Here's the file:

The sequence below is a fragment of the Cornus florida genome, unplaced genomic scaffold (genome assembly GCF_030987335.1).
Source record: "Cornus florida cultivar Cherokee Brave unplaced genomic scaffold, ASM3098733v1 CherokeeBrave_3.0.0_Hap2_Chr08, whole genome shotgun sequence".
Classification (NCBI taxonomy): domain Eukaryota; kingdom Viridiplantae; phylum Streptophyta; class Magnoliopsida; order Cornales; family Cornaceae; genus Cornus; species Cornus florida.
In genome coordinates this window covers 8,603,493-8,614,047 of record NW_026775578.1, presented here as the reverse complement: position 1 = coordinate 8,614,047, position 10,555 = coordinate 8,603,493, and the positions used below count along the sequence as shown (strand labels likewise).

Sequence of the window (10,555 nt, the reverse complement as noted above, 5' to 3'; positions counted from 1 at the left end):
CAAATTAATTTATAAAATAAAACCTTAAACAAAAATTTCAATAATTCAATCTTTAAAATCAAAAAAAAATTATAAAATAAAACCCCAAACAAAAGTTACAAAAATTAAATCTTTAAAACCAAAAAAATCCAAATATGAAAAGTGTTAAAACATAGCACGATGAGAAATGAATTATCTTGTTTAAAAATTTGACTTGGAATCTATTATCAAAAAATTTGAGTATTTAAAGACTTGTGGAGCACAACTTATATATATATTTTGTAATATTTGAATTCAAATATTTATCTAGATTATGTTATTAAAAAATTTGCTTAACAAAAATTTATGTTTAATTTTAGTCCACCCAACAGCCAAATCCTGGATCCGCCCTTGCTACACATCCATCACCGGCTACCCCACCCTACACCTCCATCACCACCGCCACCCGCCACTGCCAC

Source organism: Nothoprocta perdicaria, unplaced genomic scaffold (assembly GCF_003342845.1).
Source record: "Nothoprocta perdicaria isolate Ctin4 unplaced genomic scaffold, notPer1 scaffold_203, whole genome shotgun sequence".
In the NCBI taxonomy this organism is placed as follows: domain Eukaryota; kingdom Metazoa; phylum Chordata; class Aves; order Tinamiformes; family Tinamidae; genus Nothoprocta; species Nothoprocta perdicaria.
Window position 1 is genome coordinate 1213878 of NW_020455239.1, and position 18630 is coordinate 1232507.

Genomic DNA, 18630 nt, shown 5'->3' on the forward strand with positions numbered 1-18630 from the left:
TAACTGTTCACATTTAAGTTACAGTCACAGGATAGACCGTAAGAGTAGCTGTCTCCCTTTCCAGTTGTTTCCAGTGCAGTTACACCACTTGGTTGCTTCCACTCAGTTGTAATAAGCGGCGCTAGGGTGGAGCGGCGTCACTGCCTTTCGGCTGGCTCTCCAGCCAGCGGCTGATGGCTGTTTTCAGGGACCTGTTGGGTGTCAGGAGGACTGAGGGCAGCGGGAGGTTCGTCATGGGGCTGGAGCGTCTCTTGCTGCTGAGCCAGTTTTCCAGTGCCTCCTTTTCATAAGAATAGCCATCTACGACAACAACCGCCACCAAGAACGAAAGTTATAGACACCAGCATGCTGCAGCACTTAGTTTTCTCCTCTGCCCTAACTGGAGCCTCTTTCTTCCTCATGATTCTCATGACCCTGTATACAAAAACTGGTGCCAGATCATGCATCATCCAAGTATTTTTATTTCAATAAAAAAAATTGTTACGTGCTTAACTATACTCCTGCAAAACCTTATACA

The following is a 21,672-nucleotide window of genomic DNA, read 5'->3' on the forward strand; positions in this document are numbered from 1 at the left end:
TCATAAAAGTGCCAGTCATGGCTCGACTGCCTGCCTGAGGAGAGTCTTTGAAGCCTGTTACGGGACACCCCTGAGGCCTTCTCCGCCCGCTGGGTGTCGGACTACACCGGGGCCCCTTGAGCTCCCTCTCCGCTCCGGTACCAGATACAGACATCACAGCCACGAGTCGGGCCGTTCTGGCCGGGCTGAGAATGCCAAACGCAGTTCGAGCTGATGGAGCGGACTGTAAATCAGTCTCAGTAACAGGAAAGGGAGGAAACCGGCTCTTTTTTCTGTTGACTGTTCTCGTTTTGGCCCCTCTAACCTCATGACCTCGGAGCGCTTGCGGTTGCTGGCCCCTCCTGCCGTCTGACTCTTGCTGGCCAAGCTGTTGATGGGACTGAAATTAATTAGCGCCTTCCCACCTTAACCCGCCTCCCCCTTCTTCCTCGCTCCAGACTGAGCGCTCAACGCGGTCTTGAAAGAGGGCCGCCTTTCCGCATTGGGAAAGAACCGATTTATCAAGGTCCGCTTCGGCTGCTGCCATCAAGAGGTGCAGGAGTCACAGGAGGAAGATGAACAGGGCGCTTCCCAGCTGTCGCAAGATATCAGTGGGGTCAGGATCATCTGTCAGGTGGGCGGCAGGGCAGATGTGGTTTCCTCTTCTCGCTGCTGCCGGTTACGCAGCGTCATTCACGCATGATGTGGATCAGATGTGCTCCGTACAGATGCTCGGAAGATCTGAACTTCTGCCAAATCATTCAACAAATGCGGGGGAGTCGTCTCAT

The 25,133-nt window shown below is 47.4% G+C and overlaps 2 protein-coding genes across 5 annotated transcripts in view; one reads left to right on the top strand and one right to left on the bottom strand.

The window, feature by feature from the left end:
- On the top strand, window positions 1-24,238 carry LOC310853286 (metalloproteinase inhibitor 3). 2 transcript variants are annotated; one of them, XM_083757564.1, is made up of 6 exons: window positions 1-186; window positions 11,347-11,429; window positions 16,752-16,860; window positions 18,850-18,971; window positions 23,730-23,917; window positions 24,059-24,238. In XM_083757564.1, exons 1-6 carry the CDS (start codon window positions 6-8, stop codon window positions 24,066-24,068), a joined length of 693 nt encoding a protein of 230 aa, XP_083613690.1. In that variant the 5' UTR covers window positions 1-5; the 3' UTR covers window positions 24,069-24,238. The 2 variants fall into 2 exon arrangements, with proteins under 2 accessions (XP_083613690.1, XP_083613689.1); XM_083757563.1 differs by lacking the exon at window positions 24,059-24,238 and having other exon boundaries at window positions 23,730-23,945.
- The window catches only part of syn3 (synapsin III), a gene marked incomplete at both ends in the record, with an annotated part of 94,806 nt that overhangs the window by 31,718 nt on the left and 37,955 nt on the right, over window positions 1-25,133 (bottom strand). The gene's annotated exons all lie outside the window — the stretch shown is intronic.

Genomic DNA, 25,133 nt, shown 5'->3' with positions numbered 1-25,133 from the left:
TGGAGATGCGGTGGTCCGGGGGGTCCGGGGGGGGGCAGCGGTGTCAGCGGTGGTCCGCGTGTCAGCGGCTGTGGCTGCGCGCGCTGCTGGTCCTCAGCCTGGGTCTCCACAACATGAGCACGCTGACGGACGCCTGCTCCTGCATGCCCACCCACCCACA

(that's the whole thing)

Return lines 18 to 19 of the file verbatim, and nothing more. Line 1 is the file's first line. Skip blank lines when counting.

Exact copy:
- The window catches only part of syn3 (synapsin III), a gene marked incomplete at both ends in the record, with an annotated part of 94,806 nt that overhangs the window by 31,718 nt on the left and 37,955 nt on the right, over window positions 1-25,133 (bottom strand). The gene's annotated exons all lie outside the window — the stretch shown is intronic.

Genomic DNA, 25,133 nt, shown 5'->3' with positions numbered 1-25,133 from the left: